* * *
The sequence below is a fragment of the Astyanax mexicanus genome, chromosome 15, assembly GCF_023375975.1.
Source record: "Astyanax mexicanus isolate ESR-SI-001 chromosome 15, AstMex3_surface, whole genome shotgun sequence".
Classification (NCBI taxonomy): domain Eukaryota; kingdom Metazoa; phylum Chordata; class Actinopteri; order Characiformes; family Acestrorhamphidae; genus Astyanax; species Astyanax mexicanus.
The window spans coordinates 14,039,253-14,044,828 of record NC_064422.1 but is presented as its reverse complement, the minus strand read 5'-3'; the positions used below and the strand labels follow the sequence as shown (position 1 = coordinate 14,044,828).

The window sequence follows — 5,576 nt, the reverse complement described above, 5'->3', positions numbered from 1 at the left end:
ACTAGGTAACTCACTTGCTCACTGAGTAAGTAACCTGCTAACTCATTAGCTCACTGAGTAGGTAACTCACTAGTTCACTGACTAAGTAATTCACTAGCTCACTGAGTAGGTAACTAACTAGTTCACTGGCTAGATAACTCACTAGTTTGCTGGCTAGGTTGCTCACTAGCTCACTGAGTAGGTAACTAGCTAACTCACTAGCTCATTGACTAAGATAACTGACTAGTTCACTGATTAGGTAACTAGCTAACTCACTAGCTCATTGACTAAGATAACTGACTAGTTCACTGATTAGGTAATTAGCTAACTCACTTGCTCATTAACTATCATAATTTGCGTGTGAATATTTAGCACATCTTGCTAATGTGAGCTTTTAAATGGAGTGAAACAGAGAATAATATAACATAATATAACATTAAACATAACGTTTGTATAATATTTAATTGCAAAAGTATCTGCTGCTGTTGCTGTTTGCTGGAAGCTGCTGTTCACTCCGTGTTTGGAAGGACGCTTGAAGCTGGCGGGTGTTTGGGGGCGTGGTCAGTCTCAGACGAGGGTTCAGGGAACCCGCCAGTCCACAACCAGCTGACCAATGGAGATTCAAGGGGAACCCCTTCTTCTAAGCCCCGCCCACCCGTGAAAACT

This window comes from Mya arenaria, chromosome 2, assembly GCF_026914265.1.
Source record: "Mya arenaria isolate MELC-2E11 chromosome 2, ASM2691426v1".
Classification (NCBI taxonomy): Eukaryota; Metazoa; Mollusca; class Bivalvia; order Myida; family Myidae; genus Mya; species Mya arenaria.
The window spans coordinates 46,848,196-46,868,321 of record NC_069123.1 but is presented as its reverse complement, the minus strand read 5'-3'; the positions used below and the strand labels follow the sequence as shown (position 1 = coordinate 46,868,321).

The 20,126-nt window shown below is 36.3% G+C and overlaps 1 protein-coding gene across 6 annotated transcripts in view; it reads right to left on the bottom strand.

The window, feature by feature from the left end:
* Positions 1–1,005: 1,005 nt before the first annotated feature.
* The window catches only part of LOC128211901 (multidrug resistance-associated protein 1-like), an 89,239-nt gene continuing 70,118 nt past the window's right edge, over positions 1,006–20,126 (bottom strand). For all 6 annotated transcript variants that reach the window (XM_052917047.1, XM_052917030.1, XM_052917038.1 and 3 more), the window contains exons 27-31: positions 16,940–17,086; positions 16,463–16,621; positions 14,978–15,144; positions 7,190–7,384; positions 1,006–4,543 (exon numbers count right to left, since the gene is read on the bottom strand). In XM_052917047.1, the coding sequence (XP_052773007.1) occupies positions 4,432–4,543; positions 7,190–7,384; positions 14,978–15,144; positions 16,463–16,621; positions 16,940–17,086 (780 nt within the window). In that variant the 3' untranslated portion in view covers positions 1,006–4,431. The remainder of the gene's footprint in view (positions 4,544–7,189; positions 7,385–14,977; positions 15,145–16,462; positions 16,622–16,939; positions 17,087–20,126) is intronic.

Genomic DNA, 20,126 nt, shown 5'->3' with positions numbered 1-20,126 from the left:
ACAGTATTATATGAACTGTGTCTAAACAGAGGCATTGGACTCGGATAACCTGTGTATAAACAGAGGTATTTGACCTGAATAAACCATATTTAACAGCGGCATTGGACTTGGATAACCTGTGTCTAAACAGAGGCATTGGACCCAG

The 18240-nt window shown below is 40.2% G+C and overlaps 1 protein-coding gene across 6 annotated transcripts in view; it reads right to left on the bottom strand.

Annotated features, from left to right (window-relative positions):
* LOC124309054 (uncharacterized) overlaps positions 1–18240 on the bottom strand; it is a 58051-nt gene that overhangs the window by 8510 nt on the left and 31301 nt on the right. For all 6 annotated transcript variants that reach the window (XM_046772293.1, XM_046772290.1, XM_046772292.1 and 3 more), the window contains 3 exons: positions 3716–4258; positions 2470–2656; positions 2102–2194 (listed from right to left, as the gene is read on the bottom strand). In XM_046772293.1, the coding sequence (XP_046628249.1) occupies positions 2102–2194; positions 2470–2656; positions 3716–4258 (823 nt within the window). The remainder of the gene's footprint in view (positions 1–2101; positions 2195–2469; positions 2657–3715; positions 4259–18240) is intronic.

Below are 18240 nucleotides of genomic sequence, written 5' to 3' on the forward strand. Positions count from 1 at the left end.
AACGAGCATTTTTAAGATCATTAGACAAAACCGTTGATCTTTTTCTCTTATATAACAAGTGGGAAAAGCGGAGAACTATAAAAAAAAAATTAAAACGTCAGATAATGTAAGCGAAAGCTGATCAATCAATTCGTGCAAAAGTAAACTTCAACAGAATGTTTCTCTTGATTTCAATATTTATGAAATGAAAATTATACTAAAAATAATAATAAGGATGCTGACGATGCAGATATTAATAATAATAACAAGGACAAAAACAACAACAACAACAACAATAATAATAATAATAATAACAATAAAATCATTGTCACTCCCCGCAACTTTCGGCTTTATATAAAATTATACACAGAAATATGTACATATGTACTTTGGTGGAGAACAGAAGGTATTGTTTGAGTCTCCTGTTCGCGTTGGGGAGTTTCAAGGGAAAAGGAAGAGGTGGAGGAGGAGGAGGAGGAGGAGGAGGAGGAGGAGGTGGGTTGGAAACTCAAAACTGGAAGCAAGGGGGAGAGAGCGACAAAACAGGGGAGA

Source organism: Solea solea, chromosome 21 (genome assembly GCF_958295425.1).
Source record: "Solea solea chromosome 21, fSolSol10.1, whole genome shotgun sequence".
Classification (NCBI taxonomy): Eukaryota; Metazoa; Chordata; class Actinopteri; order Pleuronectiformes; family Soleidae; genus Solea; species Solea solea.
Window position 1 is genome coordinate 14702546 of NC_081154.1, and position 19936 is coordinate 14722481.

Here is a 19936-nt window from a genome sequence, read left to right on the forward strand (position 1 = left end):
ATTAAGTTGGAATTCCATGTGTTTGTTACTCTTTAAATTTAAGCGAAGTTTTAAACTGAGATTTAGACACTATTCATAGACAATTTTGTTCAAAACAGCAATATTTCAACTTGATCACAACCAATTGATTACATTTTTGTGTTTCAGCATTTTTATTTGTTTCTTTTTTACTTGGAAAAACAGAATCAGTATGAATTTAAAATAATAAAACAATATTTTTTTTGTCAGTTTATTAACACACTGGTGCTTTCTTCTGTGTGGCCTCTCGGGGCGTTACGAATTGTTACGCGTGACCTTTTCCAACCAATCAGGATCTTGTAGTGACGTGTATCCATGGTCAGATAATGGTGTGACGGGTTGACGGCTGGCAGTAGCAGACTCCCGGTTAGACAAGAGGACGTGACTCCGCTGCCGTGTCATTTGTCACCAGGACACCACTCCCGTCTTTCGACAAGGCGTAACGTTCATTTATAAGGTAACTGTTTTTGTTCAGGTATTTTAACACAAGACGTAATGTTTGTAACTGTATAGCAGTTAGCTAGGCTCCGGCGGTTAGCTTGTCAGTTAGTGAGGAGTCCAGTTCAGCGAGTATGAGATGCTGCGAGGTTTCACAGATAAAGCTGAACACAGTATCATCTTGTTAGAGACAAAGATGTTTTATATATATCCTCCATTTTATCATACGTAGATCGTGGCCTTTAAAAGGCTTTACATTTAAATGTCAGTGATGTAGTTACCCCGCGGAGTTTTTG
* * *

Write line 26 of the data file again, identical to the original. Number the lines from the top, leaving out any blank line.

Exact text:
Here is a 19936-nt window from a genome sequence, read left to right on the forward strand (position 1 = left end):